After some research, I decided to go into the field of resoldering the dial feet onto the dials. Now this has alot of variables which decide if it works out without ruining the dial ( dial material, print, cover, thickness etc..). I went onto my balcony and used a little tools holder, solder, copper wire, safety goggles, soldering paste to solder the copper wire used as a replacement to the dials again.

Here are a few pictures of the balcony:



And here of the “fixed” dial, even though the back does look absolutely demolished. You dont see that side though hehe. I wont write down the whole process here but I probably will do a more in depth one on a separate post in the proper forum. 


Timegrapher Test:

After everything came back together, it was time to test my work on the good old timegrapher!

Here is the result right after reassembly without any regulation:


And here it the watch post-regulation:


The low Amplitude is probably a mixture of the mainspring not being replaced and not being wound fully! Im also not very satisfied with the slight background noise with is visible on the graph  ( just because I like my lines neat and straight haha). Oh and I regulate the watches to their best performance in two position. So once dial up and once dial down. Everything else really is outside of my skill, ressource and patience level xD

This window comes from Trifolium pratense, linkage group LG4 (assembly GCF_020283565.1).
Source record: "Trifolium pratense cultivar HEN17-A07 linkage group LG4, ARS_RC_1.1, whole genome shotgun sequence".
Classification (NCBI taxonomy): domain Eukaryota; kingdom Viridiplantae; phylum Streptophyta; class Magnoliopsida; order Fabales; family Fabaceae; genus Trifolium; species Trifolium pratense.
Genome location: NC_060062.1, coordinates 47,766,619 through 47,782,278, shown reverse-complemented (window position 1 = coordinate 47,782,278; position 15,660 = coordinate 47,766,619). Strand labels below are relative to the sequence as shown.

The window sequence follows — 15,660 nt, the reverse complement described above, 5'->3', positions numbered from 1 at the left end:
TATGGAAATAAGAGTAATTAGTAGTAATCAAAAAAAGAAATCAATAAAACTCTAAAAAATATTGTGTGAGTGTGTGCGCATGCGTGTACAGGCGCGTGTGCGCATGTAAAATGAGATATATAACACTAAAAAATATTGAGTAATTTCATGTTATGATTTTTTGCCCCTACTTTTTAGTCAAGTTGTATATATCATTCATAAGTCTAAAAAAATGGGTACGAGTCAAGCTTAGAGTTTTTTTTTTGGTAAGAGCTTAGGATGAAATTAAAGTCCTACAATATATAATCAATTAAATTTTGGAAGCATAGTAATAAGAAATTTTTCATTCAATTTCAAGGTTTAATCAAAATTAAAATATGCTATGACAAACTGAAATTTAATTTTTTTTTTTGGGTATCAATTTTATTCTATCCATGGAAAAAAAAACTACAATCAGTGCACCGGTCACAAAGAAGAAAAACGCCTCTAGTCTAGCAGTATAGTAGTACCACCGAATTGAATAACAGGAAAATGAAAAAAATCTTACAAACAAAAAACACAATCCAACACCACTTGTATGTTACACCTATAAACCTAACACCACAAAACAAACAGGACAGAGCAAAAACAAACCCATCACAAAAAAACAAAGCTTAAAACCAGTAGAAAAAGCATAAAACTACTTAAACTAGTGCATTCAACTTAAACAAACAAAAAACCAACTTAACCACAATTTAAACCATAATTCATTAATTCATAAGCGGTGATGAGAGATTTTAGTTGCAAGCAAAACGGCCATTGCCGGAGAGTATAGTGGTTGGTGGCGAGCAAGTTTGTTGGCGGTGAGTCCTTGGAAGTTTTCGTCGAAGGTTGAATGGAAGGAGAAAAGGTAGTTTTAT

Final Results

So here are the final results of the restored watch! I did end up buying a fitting original citizen stainless steel bracelet but I did not have the chance to use my works camera to capture pictures. Anyhow, the pictures of the watch still look great to enjoy the view!




So in conclusion, working on this watch was a nice experience! It was cool to show you guys the movement since this was the last movement of a 6 watch lot which I finished off! I loved the brutalistic but kind of aesthetic design on the parts so shout out to the people at Miyota. Im writing this up last minute since im going on holidays tomorrow and I havent done anything in terms of packing or cleaning so i'm sorry for the shallow and short finish! Hope you guys enjoyed the write up and hopefully the video! Criticism, comments, tipps and anything else really can be put into the comments below!

Enjoy the next weeks and see you watchbangers for the next watch!